The Netherlands should focus on ‘removing carbon dioxide’, not just trees

Holidaymakers on their way to the plane in Schiphol

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  • Rolf Schottenhelm

    Climate Editor

  • Rolf Schottenhelm

    Climate Editor

The 1.5 degree temperature limit is likely to be exceeded, which is why the Netherlands must already invest in ways to remove carbon dioxide from the air, the Scientific Climate Council (WKR) says in an advisory report.

According to the advice, reducing emissions as quickly as possible should remain the top priority. But simultaneous efforts on “carbon removal” are necessary to make the Netherlands completely climate neutral by 2050, the council believes, and are therefore indispensable to limit the dangerous escalation of climate change in the second half of this century.

“Achieving climate targets is essential to keep the Netherlands healthy, habitable and livable,” says Helene de Coninck, Vice President of WKR. “This is only possible if emissions are reduced rapidly and if significant amounts of CO2 are removed in the long term.”

She adds that miracles should not be expected from the technology, and that capacity is limited. “We cannot capture CO2 indefinitely. It costs energy and land, which we need in the Netherlands for other things, and it is relatively expensive.”

Trees are not a solution

There are several ways to remove carbon dioxide. First, by planting trees, or by increasing the amount of carbon in agricultural soils. WKR finds that these methods are not suitable for offsetting the carbon dioxide produced by fossil fuels.

This carbon has been sitting deep in the ground for millions of years before humans dug it up, exploited it and burned it. And in forests and soils, there is already a risk that on a timescale of decades, due to, for example, logging, wildfires or increased droughts, the carbon dioxide will be released back into the atmosphere – and the climate benefits will be canceled out once again.

According to WKR, the Netherlands should invest in “permanent CO2 removal” technologies. This could be done by trying to bind CO2 to rocks such as olivine (which is energy-intensive to extract and crush) or by storing plant CO2 in underground gas fields. This typically involves burning biomass in power plants while storing the CO2.

But in April, the Dutch Environmental Assessment Agency proposed another great option for the Netherlands: focus on producing biofuels on a large scale – for example, for aviation, which is difficult to make sustainable – and capture the carbon dioxide released during the refining process underground. In theory, negative emissions are also possible this way.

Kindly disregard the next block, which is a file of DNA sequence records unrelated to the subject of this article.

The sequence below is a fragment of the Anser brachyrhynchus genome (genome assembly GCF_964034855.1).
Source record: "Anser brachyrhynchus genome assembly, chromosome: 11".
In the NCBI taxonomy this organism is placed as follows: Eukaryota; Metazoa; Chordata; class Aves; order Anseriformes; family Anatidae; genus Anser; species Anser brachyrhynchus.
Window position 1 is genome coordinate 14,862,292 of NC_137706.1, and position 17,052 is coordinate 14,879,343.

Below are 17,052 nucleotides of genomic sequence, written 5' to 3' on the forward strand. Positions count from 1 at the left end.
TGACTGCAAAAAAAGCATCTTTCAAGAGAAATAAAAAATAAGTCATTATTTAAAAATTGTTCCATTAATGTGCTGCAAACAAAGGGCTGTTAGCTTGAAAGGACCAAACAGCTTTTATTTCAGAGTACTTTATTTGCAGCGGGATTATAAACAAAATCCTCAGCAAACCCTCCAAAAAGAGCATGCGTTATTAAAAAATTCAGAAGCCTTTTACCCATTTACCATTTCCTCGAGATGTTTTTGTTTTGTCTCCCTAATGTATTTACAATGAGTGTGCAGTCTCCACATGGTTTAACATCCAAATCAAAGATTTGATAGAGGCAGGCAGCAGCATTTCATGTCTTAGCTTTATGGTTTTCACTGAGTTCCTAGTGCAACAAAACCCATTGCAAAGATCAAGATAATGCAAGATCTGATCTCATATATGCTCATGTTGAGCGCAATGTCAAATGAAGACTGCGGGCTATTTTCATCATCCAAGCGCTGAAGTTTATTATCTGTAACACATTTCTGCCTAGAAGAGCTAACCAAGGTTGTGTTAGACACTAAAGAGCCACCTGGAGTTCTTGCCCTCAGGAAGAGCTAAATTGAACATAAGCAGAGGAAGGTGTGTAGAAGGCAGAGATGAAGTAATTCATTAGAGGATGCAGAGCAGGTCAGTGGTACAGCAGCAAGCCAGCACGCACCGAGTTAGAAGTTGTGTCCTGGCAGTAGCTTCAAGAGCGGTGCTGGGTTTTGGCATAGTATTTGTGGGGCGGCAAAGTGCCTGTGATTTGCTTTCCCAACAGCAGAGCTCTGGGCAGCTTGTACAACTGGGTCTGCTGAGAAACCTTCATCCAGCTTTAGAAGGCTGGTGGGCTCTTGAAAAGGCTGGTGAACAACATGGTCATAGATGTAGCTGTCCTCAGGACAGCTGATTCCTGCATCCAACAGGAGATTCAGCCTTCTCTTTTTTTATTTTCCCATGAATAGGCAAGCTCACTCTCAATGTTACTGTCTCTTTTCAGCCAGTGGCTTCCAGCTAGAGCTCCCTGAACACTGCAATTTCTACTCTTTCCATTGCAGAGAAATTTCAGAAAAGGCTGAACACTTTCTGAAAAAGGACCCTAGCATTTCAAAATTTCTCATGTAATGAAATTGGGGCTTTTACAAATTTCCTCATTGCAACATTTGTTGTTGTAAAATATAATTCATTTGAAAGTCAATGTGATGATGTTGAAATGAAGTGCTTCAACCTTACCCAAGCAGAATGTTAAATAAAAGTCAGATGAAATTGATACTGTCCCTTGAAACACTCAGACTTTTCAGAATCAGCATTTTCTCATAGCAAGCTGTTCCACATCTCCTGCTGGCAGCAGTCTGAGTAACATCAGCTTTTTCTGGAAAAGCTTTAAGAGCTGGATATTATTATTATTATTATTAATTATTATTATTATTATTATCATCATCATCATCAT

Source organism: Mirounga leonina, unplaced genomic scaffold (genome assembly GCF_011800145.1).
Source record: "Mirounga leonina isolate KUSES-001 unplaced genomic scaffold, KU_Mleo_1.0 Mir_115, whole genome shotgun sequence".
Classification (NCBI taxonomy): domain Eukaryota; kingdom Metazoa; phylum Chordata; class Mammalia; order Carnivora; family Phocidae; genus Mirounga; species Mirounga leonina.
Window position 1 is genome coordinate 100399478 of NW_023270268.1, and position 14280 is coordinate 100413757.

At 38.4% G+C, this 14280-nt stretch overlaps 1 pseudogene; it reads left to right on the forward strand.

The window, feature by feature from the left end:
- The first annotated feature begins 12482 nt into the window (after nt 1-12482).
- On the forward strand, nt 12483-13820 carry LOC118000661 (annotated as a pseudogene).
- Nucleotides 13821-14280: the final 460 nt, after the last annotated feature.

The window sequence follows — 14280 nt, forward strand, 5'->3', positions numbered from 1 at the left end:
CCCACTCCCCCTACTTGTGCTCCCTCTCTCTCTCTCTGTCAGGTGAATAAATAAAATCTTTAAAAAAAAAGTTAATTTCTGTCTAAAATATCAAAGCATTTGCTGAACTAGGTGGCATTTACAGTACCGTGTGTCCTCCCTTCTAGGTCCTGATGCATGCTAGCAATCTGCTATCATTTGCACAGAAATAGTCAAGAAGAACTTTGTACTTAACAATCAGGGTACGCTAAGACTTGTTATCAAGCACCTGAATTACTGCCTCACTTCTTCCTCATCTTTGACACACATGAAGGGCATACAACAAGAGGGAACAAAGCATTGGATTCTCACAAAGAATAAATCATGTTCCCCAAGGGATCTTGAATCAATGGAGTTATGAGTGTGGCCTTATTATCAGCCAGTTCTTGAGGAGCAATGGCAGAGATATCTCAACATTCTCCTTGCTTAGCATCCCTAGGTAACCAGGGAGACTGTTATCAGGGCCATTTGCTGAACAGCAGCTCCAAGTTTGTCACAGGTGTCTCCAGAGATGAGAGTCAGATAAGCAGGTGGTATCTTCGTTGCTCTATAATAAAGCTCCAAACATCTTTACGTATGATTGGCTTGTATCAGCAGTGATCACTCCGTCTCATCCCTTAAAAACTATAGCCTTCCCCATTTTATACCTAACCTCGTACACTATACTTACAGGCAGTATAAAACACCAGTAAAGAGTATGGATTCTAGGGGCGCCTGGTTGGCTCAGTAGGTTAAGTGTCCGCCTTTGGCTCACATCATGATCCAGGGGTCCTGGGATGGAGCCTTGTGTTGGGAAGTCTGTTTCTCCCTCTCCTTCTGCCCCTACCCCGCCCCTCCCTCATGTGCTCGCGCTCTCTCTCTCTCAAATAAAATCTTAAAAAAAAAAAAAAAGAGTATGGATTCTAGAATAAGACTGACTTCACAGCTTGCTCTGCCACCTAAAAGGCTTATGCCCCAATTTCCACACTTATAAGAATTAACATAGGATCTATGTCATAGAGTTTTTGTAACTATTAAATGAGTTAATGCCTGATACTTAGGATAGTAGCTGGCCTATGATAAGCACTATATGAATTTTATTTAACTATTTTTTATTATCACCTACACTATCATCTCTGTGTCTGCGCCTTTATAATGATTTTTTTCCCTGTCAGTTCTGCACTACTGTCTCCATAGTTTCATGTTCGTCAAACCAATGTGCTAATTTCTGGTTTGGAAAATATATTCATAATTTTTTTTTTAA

“Only compensate for small residual emissions”

PBL also pointed out at the time that the different sectors in the Netherlands were not becoming more sustainable at the same pace. Electricity supply will be CO2-neutral by 2040, and heating, road transport and even heavy industry will have done most of the work by then.

But this does not apply to agriculture and aviation, which are not expected to be climate neutral in the Netherlands by 2050. The remaining emissions from these sectors must therefore be compensated for by CO2 removal elsewhere, PBL and WKR conclude.

De Coninck warns that this quickly involves more CO2 than we can technically store. “We should not take compensation lightly. First, we must reduce emissions as much as possible in all sectors.”

The report contains ten specific recommendations. To prevent CO2 removal from inadvertently competing with emissions reductions, remaining emissions from aviation and agriculture, among others, must be capped. That’s why CO2 removal must also be kept out of the EU’s emissions trading system, says the WKR.

WKR believes that government intervention is now necessary to scale up in time and make investment attractive for companies. The council says the Netherlands itself has a stake in this, and that it is of great global importance for a rich industrial country to drive innovation.

Therefore, the government should launch a programme to “kick-start” various forms of permanent CO2 removal before 2035. The Netherlands should also seek cooperation with other EU countries.

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